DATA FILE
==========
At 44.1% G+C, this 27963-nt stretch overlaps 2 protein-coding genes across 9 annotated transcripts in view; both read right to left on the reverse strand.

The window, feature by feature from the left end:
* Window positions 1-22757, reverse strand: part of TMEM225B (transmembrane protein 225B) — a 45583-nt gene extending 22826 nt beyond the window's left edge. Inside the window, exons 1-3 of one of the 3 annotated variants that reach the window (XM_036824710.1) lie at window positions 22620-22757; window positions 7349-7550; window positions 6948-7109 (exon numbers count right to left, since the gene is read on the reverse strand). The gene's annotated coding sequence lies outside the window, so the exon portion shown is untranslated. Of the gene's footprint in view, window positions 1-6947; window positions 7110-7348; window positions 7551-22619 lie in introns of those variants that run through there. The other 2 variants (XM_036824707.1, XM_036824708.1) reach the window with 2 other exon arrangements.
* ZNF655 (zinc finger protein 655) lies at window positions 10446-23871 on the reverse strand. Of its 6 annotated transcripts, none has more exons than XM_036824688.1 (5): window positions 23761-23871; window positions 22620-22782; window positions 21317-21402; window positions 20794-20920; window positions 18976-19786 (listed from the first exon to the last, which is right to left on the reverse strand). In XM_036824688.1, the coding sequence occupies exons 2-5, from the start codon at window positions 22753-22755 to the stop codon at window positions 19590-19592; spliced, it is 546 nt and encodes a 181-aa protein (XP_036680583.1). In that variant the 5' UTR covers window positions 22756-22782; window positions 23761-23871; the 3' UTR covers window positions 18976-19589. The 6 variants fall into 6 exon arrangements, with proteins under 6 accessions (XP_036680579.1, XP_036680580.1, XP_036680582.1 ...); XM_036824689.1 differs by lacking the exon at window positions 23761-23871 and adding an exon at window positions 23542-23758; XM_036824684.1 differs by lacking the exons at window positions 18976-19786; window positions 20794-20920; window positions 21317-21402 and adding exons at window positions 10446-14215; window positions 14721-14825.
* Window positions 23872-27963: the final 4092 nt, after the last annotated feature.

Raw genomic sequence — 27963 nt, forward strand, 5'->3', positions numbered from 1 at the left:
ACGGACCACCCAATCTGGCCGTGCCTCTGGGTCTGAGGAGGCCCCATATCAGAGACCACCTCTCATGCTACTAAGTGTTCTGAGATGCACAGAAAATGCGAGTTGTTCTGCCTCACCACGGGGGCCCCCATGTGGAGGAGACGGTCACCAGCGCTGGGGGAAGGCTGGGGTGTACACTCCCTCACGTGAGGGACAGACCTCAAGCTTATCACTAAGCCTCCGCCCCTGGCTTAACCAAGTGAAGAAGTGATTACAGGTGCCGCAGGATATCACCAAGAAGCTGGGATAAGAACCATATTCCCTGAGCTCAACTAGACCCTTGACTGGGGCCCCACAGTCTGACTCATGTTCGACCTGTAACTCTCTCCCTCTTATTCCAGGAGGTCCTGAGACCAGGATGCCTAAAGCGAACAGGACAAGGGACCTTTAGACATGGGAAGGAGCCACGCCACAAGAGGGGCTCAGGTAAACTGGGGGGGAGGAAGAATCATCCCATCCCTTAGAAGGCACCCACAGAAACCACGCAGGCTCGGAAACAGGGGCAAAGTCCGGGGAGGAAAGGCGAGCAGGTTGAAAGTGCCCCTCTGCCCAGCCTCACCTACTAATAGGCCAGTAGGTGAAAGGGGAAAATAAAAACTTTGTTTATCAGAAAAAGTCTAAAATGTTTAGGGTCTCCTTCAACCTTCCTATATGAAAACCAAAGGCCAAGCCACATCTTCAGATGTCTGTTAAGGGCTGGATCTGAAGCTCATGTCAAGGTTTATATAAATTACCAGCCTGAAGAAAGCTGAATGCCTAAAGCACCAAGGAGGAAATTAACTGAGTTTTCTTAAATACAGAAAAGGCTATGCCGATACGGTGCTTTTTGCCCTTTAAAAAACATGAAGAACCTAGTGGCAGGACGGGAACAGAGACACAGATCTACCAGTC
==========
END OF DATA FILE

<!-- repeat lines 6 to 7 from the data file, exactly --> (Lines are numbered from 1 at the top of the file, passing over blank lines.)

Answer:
Raw genomic sequence — 27963 nt, forward strand, 5'->3', positions numbered from 1 at the left:
ACGGACCACCCAATCTGGCCGTGCCTCTGGGTCTGAGGAGGCCCCATATCAGAGACCACCTCTCATGCTACTAAGTGTTCTGAGATGCACAGAAAATGCGAGTTGTTCTGCCTCACCACGGGGGCCCCCATGTGGAGGAGACGGTCACCAGCGCTGGGGGAAGGCTGGGGTGTACACTCCCTCACGTGAGGGACAGACCTCAAGCTTATCACTAAGCCTCCGCCCCTGGCTTAACCAAGTGAAGAAGTGATTACAGGTGCCGCAGGATATCACCAAGAAGCTGGGATAAGAACCATATTCCCTGAGCTCAACTAGACCCTTGACTGGGGCCCCACAGTCTGACTCATGTTCGACCTGTAACTCTCTCCCTCTTATTCCAGGAGGTCCTGAGACCAGGATGCCTAAAGCGAACAGGACAAGGGACCTTTAGACATGGGAAGGAGCCACGCCACAAGAGGGGCTCAGGTAAACTGGGGGGGAGGAAGAATCATCCCATCCCTTAGAAGGCACCCACAGAAACCACGCAGGCTCGGAAACAGGGGCAAAGTCCGGGGAGGAAAGGCGAGCAGGTTGAAAGTGCCCCTCTGCCCAGCCTCACCTACTAATAGGCCAGTAGGTGAAAGGGGAAAATAAAAACTTTGTTTATCAGAAAAAGTCTAAAATGTTTAGGGTCTCCTTCAACCTTCCTATATGAAAACCAAAGGCCAAGCCACATCTTCAGATGTCTGTTAAGGGCTGGATCTGAAGCTCATGTCAAGGTTTATATAAATTACCAGCCTGAAGAAAGCTGAATGCCTAAAGCACCAAGGAGGAAATTAACTGAGTTTTCTTAAATACAGAAAAGGCTATGCCGATACGGTGCTTTTTGCCCTTTAAAAAACATGAAGAACCTAGTGGCAGGACGGGAACAGAGACACAGATCTACCAGTC